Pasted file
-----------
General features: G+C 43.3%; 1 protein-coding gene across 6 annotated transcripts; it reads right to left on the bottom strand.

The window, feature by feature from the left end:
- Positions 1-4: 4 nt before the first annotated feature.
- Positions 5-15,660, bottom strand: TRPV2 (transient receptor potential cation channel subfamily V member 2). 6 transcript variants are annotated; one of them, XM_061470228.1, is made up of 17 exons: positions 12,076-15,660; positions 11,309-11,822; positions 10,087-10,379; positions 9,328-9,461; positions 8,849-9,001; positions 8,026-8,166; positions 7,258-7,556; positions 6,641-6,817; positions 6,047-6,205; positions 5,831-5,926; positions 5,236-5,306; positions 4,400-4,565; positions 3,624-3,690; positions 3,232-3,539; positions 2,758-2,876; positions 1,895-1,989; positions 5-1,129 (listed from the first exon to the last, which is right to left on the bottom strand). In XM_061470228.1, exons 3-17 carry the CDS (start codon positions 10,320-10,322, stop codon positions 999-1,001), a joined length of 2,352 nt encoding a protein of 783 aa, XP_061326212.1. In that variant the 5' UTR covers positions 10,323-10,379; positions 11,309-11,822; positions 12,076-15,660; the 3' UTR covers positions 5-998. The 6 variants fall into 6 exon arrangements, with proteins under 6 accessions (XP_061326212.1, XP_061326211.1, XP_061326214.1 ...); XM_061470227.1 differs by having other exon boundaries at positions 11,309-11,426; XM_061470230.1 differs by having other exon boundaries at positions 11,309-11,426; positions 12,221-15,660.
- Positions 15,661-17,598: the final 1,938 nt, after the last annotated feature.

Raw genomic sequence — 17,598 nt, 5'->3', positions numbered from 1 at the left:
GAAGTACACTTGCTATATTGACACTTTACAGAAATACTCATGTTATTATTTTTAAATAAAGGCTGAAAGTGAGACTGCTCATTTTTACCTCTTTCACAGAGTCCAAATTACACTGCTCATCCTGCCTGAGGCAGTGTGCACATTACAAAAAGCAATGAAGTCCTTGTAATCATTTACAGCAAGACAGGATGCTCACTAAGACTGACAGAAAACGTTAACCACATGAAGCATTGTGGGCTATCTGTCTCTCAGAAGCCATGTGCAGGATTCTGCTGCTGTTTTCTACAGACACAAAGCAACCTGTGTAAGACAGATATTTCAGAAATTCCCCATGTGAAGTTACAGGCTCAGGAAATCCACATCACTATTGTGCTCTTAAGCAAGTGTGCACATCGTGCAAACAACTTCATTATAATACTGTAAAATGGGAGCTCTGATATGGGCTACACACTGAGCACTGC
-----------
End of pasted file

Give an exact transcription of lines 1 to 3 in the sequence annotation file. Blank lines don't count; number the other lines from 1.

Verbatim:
General features: G+C 43.3%; 1 protein-coding gene across 6 annotated transcripts; it reads right to left on the bottom strand.

The window, feature by feature from the left end:
- Positions 1-4: 4 nt before the first annotated feature.